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Is College Basketball Facing a Transfer Epidemic?

Dick Vitale has the latest in the never-ending series of articles decrying college basketball’s “transfer epidemic”. Most of Vitale’s complaints are in the same vein as others who have remarked on the issue. Too many players are taking the easy way out. The graduate transfer rule is being abused. Movement by coaches is fueling the movement by players even though they do not have the same freedom to change schools as a coach.

Vitale’s article shows the difficult of addressing the problem though. He identifies a number of issues, including even junior college transfers. And he offers or hints at a couple changes. But one of the two changes he suggests, freeing up players to play immediately if they are released by the previous school, would likely lead to more transfers, not less. The other, eliminating the early NLI signing period, would probably reduce transfer rates, but is unlikely to be considered in the near future.

To start solving college basketball’s transfer issues, those issues need to be defined. Calling it a “transfer epidemic” suggests the high rate of transfers is a recent development. There has been an uptick recently in the number of transfers onto Division I rosters. In the 2009–10 APR cohort, 10% of Division I college basketball players transferred from another four-year school, the lowest rate since 2004–05.[1] Over the next three years that rate has climbed to 10.6%, 11.9% and now sits at 13.1%. In raw numbers the 2011–12 APR included 490 four-year transfers, followed by 541 in 2012–13.

But the numbers have always been high compared to other sports. The lowest rate of four-year transfers in college basketball was in 2003–04 at 9.4% or 385 players. That would drop basketball from second amongst men’s sports behind tennis to fifth, falling below soccer and skiing. It would still be more than 2.5 times the current rate for the other revenue sport, FBS football. But compared to students generally, men’s basketball transfers rates are a little low.

It is also important to recognize that the overall rate of transfers (including both four-year and junior college transfers) has been relatively stable over the 10 years it has been tracked using the APR. The high was 28.1% in 2006–07, while the low was 25.3% in 2009–10. Until recently the number of transfers tracked more closely to the number of two-year college transfers. The overall rate has started to go up as the more significant rise in four-year transfers is not being offset by a corresponding drop in two-year transfers.

Combine all this together and there definitely is a recent increase in transfers but it is not nearly as severe as Jeff Goodman’s transfer list increases would make it seem. Division I has less of a “transfer epidemic” than it does a “Division I to Division I transfer epidemic”. In many cases transfers between two Division I schools are displacing other transfers, either from junior colleges or from four-year colleges outside of Division I. It is only in the last couple of years that transfers have taken the place of four-year recruits.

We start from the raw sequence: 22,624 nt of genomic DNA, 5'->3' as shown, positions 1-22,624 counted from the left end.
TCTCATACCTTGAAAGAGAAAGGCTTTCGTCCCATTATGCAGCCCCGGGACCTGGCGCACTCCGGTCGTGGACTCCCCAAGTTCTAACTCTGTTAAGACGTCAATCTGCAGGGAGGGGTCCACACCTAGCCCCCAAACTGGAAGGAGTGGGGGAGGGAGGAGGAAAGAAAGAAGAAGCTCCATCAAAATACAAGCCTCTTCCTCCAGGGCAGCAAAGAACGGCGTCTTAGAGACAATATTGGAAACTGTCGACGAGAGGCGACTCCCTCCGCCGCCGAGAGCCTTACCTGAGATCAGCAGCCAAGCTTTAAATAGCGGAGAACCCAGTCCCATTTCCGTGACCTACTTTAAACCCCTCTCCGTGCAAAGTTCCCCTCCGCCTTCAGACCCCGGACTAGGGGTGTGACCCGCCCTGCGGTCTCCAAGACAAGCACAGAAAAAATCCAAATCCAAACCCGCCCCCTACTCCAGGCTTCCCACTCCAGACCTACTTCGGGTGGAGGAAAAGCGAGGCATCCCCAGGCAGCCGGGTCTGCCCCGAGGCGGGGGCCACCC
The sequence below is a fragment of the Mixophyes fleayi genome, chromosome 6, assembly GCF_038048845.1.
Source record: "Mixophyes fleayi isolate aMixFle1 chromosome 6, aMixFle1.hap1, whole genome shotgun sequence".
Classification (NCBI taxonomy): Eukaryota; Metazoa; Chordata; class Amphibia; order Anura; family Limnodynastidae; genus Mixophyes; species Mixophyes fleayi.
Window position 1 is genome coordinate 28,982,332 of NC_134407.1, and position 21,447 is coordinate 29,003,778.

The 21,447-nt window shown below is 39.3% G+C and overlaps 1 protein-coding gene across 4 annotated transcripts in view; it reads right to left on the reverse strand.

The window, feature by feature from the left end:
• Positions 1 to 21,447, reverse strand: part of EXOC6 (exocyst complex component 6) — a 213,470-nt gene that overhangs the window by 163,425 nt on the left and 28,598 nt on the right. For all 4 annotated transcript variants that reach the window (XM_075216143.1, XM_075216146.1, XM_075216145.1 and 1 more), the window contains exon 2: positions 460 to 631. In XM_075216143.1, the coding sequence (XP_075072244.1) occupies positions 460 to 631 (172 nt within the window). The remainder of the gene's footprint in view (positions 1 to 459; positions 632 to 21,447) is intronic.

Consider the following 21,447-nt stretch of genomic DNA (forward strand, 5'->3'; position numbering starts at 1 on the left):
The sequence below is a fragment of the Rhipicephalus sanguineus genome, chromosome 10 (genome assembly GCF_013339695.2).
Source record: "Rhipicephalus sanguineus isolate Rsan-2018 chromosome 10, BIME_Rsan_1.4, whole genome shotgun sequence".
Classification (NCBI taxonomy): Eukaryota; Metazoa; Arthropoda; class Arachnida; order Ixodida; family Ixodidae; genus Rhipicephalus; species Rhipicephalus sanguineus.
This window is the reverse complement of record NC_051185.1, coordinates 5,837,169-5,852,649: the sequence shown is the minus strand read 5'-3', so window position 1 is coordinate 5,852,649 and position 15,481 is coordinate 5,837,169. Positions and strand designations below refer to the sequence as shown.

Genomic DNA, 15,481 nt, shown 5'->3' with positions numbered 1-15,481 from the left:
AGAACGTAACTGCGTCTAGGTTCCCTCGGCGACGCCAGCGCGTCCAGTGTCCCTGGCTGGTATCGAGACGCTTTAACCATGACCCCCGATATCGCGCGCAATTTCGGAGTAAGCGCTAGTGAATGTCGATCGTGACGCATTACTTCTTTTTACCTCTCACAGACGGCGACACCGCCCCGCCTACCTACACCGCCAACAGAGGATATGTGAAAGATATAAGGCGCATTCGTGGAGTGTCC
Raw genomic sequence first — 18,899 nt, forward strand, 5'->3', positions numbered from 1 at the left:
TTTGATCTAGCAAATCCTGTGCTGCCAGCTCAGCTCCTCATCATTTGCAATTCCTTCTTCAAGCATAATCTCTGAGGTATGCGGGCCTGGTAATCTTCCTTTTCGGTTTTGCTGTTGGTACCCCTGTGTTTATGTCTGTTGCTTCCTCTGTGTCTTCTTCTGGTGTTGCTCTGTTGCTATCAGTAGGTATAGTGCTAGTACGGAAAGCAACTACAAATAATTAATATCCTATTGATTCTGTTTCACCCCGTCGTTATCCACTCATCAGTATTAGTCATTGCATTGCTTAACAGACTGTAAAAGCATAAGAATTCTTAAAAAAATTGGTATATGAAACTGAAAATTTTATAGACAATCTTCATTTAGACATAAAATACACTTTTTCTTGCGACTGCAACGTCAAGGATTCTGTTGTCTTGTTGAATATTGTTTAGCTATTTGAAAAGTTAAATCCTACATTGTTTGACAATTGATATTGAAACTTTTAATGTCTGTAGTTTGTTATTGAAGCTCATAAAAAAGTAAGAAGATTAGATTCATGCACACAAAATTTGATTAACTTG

Division I also has a “departure epidemic” which has resulted in fewer players in Division I overall. 323 Division I men’s basketball teams submitted usable APR data for all 10 years. Those 323 teams included a high of 4,198 players in 2005–06 (one short of the maximum). That number fell to 4,135 in 2012–13. That’s the equivalent of almost five teams worth of scholarships that were not used. Division I is bigger now, so those spots have been replaced by the other 20-odd teams in Division I.

Those 63 “lost” players though suggest that departures in Division I men’s basketball have reached a rate where scholarship players cannot even be replaced as fast as they are leaving to go somewhere else. That somewhere else is not necessarily another Division I school. It could be the professional ranks, a Division II, III or NAIA school, a junior college, or out of basketball entirely. Transfers might not be a pandemic-like outbreak, but general turnover has definitely reached a significant point.

Next time we’ll look at the possible reasons transferring has gotten to that point in men’s basketball.

  1. All of these numbers are looking at only the 323 Division I men’s basketball teams which submitted usable APR data for the entire time it has been in existence, so this is an apples-to-apples comparison unaffected by the growth of Division I.  ↩

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